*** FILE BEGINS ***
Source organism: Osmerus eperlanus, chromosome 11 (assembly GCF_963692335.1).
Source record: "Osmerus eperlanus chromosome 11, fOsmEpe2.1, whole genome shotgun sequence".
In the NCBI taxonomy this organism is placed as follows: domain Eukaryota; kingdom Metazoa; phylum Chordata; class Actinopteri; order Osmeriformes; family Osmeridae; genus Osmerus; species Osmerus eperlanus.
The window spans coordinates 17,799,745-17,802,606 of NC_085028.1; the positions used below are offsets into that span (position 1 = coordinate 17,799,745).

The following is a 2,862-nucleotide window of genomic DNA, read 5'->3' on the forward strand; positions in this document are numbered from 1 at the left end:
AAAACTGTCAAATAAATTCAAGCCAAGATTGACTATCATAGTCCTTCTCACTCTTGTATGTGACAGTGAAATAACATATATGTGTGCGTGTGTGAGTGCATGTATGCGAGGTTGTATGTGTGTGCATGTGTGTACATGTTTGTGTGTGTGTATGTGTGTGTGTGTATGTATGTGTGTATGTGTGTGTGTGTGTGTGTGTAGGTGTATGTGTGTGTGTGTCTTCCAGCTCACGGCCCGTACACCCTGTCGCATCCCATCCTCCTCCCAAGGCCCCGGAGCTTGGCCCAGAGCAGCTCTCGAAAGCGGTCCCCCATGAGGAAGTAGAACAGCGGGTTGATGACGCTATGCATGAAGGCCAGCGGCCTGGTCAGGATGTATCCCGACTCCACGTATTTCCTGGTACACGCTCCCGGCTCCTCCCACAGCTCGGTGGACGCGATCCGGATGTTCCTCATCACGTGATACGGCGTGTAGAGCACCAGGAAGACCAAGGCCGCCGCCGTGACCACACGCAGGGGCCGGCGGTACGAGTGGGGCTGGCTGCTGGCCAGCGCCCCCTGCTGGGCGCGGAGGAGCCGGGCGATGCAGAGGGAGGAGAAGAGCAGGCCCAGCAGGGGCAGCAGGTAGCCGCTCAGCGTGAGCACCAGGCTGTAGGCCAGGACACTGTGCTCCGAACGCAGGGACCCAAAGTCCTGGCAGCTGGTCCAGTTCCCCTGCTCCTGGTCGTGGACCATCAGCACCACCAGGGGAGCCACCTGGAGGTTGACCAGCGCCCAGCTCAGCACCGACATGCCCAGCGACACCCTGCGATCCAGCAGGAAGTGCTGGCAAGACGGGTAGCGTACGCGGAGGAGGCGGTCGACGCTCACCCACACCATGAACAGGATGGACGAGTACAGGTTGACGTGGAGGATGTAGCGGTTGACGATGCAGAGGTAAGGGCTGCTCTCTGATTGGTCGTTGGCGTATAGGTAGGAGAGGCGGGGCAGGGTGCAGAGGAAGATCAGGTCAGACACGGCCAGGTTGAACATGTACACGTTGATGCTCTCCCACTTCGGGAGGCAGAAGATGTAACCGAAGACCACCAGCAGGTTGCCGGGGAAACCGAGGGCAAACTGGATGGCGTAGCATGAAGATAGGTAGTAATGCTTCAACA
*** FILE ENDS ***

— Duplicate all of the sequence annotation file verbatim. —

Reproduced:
Source organism: Osmerus eperlanus, chromosome 11 (assembly GCF_963692335.1).
Source record: "Osmerus eperlanus chromosome 11, fOsmEpe2.1, whole genome shotgun sequence".
In the NCBI taxonomy this organism is placed as follows: domain Eukaryota; kingdom Metazoa; phylum Chordata; class Actinopteri; order Osmeriformes; family Osmeridae; genus Osmerus; species Osmerus eperlanus.
The window spans coordinates 17,799,745-17,802,606 of NC_085028.1; the positions used below are offsets into that span (position 1 = coordinate 17,799,745).

The following is a 2,862-nucleotide window of genomic DNA, read 5'->3' on the forward strand; positions in this document are numbered from 1 at the left end:
AAAACTGTCAAATAAATTCAAGCCAAGATTGACTATCATAGTCCTTCTCACTCTTGTATGTGACAGTGAAATAACATATATGTGTGCGTGTGTGAGTGCATGTATGCGAGGTTGTATGTGTGTGCATGTGTGTACATGTTTGTGTGTGTGTATGTGTGTGTGTGTATGTATGTGTGTATGTGTGTGTGTGTGTGTGTGTAGGTGTATGTGTGTGTGTGTCTTCCAGCTCACGGCCCGTACACCCTGTCGCATCCCATCCTCCTCCCAAGGCCCCGGAGCTTGGCCCAGAGCAGCTCTCGAAAGCGGTCCCCCATGAGGAAGTAGAACAGCGGGTTGATGACGCTATGCATGAAGGCCAGCGGCCTGGTCAGGATGTATCCCGACTCCACGTATTTCCTGGTACACGCTCCCGGCTCCTCCCACAGCTCGGTGGACGCGATCCGGATGTTCCTCATCACGTGATACGGCGTGTAGAGCACCAGGAAGACCAAGGCCGCCGCCGTGACCACACGCAGGGGCCGGCGGTACGAGTGGGGCTGGCTGCTGGCCAGCGCCCCCTGCTGGGCGCGGAGGAGCCGGGCGATGCAGAGGGAGGAGAAGAGCAGGCCCAGCAGGGGCAGCAGGTAGCCGCTCAGCGTGAGCACCAGGCTGTAGGCCAGGACACTGTGCTCCGAACGCAGGGACCCAAAGTCCTGGCAGCTGGTCCAGTTCCCCTGCTCCTGGTCGTGGACCATCAGCACCACCAGGGGAGCCACCTGGAGGTTGACCAGCGCCCAGCTCAGCACCGACATGCCCAGCGACACCCTGCGATCCAGCAGGAAGTGCTGGCAAGACGGGTAGCGTACGCGGAGGAGGCGGTCGACGCTCACCCACACCATGAACAGGATGGACGAGTACAGGTTGACGTGGAGGATGTAGCGGTTGACGATGCAGAGGTAAGGGCTGCTCTCTGATTGGTCGTTGGCGTATAGGTAGGAGAGGCGGGGCAGGGTGCAGAGGAAGATCAGGTCAGACACGGCCAGGTTGAACATGTACACGTTGATGCTCTCCCACTTCGGGAGGCAGAAGATGTAACCGAAGACCACCAGCAGGTTGCCGGGGAAACCGAGGGCAAACTGGATGGCGTAGCATGAAGATAGGTAGTAATGCTTCAACA